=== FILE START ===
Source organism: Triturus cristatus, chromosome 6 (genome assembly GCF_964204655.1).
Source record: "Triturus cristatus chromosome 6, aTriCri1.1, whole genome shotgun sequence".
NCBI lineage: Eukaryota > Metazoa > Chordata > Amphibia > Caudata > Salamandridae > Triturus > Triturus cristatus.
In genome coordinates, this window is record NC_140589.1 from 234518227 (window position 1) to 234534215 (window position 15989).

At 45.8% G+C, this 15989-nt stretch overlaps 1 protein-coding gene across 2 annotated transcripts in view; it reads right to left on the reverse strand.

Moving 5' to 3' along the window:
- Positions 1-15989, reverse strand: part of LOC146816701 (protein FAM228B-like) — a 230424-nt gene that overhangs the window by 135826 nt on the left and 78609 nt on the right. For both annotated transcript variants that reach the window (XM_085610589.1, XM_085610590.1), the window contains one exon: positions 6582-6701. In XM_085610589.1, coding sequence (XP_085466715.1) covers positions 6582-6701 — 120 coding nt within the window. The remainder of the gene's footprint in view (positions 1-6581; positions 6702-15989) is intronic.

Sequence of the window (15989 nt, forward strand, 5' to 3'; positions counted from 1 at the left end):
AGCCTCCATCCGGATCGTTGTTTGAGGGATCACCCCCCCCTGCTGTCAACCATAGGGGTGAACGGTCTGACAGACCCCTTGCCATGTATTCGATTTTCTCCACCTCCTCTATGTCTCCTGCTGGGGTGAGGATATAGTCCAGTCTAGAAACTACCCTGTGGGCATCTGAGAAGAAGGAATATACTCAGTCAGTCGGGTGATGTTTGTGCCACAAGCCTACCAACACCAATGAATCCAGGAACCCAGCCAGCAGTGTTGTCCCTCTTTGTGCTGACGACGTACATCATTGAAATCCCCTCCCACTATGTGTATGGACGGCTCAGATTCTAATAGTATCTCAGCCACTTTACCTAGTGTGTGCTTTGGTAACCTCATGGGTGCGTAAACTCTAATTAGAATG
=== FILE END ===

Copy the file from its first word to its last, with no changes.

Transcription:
Source organism: Triturus cristatus, chromosome 6 (genome assembly GCF_964204655.1).
Source record: "Triturus cristatus chromosome 6, aTriCri1.1, whole genome shotgun sequence".
NCBI lineage: Eukaryota > Metazoa > Chordata > Amphibia > Caudata > Salamandridae > Triturus > Triturus cristatus.
In genome coordinates, this window is record NC_140589.1 from 234518227 (window position 1) to 234534215 (window position 15989).

At 45.8% G+C, this 15989-nt stretch overlaps 1 protein-coding gene across 2 annotated transcripts in view; it reads right to left on the reverse strand.

Moving 5' to 3' along the window:
- Positions 1-15989, reverse strand: part of LOC146816701 (protein FAM228B-like) — a 230424-nt gene that overhangs the window by 135826 nt on the left and 78609 nt on the right. For both annotated transcript variants that reach the window (XM_085610589.1, XM_085610590.1), the window contains one exon: positions 6582-6701. In XM_085610589.1, coding sequence (XP_085466715.1) covers positions 6582-6701 — 120 coding nt within the window. The remainder of the gene's footprint in view (positions 1-6581; positions 6702-15989) is intronic.

Sequence of the window (15989 nt, forward strand, 5' to 3'; positions counted from 1 at the left end):
AGCCTCCATCCGGATCGTTGTTTGAGGGATCACCCCCCCCTGCTGTCAACCATAGGGGTGAACGGTCTGACAGACCCCTTGCCATGTATTCGATTTTCTCCACCTCCTCTATGTCTCCTGCTGGGGTGAGGATATAGTCCAGTCTAGAAACTACCCTGTGGGCATCTGAGAAGAAGGAATATACTCAGTCAGTCGGGTGATGTTTGTGCCACAAGCCTACCAACACCAATGAATCCAGGAACCCAGCCAGCAGTGTTGTCCCTCTTTGTGCTGACGACGTACATCATTGAAATCCCCTCCCACTATGTGTATGGACGGCTCAGATTCTAATAGTATCTCAGCCACTTTACCTAGTGTGTGCTTTGGTAACCTCATGGGTGCGTAAACTCTAATTAGAATG